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Microsoft Enters Metaverse With Mesh for Teams and Dynamics 365 Connected Spaces

By John P. Mello Jr. TechNewsWorld ECT News Network
Nov 3, 2021 4:00 AM PT
Microsoft Mesh for Teams avatars

Microsoft offered a glimpse of the metaverse in the enterprise Tuesday at its Virtual Ignite conference with the announcement of Mesh for Teams and Dynamics 365 Connected Spaces.

Mesh for Teams combines the mixed-reality capabilities of Microsoft Mesh, which allows people in different physical locations to join collaborative and shared holographic experiences, with Teams, Microsoft's online meeting, chat and collaboration product.

With Dynamics 365 Connected Spaces, formerly Dynamics 365 Connected Store, an organization can gather data about its physical spaces and gain insights from that data using artificial intelligence. For example, it could track foot traffic through a retail space, gauge interest in special displays or reduce checkout lines in real time.

"The metaverse enables shared experiences across both the physical and digital worlds," Microsoft's Corporate Vice President for Communications Frank X. Shaw explained in a company blog.

"As enterprises accelerate their digital transformation, the metaverse can help people meet up in a digital environment, make meetings more comfortable with the use of avatars and facilitate creative collaboration from all around the world," he wrote.

Back to Office Headwind

Microsoft's announcement of its two new metaverse apps comes on the heels of Facebook announcing a name change to Meta, a sign that it sees building out the metaverse as the key to its future success.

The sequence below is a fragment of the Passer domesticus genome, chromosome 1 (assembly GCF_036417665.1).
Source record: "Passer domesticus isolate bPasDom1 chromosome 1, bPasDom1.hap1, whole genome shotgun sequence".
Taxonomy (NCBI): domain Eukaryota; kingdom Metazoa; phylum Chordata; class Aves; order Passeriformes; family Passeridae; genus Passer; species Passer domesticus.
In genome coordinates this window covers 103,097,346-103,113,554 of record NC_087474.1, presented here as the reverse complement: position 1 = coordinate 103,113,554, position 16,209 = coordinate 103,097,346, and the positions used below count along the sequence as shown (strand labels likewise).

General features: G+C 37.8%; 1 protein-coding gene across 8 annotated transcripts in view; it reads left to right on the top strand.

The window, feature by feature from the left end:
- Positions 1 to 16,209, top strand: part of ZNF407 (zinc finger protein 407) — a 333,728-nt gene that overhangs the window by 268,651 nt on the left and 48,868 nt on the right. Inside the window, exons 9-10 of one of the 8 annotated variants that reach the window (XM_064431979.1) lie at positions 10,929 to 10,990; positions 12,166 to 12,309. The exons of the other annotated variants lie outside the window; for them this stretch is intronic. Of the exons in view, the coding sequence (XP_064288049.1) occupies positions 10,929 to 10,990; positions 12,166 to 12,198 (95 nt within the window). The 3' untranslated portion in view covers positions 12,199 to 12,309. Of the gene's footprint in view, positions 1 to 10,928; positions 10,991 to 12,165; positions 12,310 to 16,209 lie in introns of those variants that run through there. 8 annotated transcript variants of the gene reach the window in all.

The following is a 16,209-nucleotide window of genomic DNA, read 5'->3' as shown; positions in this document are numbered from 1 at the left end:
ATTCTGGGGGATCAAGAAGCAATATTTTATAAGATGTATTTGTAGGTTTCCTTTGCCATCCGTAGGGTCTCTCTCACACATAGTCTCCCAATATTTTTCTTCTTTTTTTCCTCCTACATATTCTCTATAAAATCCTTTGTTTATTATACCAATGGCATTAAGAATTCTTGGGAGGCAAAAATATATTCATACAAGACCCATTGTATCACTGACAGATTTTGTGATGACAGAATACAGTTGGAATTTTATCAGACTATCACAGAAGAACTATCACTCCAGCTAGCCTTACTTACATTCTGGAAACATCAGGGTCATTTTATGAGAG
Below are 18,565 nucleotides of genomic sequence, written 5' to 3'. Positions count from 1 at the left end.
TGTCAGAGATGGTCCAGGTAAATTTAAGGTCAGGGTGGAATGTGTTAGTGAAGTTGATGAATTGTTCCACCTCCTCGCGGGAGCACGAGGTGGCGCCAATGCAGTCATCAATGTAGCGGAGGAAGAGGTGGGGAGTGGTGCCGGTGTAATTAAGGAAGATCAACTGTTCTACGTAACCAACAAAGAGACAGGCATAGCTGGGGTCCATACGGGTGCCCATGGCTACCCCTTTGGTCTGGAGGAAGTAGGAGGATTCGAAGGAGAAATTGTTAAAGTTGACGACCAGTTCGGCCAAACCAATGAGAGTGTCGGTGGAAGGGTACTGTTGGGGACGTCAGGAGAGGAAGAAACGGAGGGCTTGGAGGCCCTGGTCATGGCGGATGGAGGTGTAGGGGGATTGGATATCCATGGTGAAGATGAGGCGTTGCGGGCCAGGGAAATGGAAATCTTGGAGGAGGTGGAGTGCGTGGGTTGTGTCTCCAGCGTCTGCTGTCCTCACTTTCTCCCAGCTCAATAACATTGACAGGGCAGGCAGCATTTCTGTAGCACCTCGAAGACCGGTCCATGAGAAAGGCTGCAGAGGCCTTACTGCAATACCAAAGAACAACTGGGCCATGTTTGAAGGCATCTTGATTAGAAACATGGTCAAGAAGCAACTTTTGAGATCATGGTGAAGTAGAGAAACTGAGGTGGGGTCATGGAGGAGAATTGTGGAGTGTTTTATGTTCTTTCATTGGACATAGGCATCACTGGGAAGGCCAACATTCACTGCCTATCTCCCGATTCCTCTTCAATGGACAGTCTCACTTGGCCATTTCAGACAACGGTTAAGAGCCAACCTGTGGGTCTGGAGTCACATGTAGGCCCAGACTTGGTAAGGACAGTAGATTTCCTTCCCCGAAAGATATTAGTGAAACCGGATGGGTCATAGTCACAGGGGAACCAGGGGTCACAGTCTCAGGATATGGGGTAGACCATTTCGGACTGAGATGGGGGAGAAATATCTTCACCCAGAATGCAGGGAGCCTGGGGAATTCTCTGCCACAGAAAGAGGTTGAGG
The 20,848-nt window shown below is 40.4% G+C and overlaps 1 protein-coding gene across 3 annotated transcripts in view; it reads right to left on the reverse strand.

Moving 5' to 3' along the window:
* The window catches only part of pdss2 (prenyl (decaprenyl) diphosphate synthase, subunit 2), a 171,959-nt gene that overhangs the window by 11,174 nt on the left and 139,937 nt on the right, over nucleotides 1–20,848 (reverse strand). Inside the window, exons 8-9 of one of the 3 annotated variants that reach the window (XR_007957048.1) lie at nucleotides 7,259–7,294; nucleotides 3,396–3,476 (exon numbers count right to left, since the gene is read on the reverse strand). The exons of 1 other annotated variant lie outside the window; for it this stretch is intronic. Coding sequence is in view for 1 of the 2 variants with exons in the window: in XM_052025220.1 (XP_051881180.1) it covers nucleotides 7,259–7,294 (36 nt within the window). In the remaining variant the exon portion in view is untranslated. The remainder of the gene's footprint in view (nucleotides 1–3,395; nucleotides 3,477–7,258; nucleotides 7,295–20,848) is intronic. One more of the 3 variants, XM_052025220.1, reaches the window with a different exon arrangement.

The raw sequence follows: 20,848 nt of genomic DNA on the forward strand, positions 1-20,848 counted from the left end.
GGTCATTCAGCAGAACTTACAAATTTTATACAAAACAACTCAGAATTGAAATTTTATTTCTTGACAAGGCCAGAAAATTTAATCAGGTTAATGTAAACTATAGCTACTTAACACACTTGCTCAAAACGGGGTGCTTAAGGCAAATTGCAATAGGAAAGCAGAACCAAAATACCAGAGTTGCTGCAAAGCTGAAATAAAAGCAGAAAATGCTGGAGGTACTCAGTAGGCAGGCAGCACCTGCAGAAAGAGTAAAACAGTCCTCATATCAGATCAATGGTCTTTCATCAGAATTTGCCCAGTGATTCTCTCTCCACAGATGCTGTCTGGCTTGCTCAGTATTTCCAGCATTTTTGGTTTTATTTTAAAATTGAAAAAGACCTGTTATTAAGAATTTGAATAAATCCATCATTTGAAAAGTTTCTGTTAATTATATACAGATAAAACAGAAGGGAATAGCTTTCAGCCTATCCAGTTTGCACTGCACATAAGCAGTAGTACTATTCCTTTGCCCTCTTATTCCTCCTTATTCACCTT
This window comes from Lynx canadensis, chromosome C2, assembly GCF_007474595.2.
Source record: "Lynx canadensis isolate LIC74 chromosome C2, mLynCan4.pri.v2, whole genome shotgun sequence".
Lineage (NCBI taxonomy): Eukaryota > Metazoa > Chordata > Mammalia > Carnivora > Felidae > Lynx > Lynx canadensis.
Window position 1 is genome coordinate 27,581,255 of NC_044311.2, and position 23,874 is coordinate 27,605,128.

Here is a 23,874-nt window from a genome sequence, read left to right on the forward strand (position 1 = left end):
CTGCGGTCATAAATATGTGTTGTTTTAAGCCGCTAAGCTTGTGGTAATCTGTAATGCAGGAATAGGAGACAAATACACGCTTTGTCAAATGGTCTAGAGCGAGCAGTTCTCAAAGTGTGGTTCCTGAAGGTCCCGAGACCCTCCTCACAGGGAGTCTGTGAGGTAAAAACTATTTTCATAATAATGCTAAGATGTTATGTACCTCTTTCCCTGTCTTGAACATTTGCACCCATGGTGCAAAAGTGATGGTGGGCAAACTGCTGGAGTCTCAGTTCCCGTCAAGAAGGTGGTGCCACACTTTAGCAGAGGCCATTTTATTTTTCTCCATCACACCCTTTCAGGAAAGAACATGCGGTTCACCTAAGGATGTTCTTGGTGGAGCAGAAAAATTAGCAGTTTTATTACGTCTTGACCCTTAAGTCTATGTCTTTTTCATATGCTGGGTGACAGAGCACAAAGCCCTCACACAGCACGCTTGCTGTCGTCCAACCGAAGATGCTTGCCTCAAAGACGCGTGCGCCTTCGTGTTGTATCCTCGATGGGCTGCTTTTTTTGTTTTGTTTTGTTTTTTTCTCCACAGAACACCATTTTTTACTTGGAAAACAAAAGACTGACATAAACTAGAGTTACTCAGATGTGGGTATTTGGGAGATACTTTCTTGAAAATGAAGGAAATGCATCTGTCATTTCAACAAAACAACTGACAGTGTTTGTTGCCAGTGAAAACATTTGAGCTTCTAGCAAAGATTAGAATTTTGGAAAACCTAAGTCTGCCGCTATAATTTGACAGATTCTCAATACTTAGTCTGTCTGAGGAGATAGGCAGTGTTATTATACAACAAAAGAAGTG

"It's a hot topic, so Microsoft jumped on the attention that Meta-the-company has been getting," observed Bob O'Donnell, founder and chief analyst with Technalysis Research, a technology market research and consulting firm in Foster City, Calif.

"The ironic thing is that all this is happening just as we see people going back to the office, in which case the demand for some of this stuff is not going to be as big as it appears right now," he told TechNewsWorld.

"People will find that going back to the office will address some of the issues this technology attempts to address," he said.

"Having said that," O'Donnell continued, "there is no question that people will continue to look for hybrid solutions. In those situations where people are working remotely or in a hybrid environment, they'll want better collaboration tools. That's what Microsoft is offering."

Work in Progress

O'Donnell explained that Microsoft, through applications like Mesh for Teams and Dynamics 365 Connected Spaces, is saying there will be different types of metaverses. "It's saying you can do a lot more practical and business-focused things than just these crazy kinds of consumer applications," he said.

These tools give us a limited view of the metaverse, noted Rob Enderle, president and principal analyst at the Enderle Group, an advisory services firm in Bend, Ore.

"This begins to give us an early sense of a small part of what the metaverse will be able to do," he told TechNewsWorld. "But this is like reviewing a book after just seeing one mostly complete chapter. To get a total sense of the metaverse, we'll need to wait until most of it is completed, and that is years off."

Michael Inouye, a principal analyst at ABI Research, agreed that the metaverse as a realized concept is still many years away, but as that future is approached, there are many ways a platform like Mesh for Teams can advance the cause.

"Digital assets and virtual goods, for example, will play a larger role in how users express themselves and represent their digital personas and places of work," he told TechNewsWorld.

"We can consider the rise in NFTs [or non-fungible tokens] as an early indicator -- along with virtual goods and cosmetics in gaming -- that the marketplace is starting to view virtual items on a similar level as physical and real goods," he said.

"This is why many compare the metaverse to the internet," he observed. "It will be the fabric that connects what are currently disparate experiences and applications together."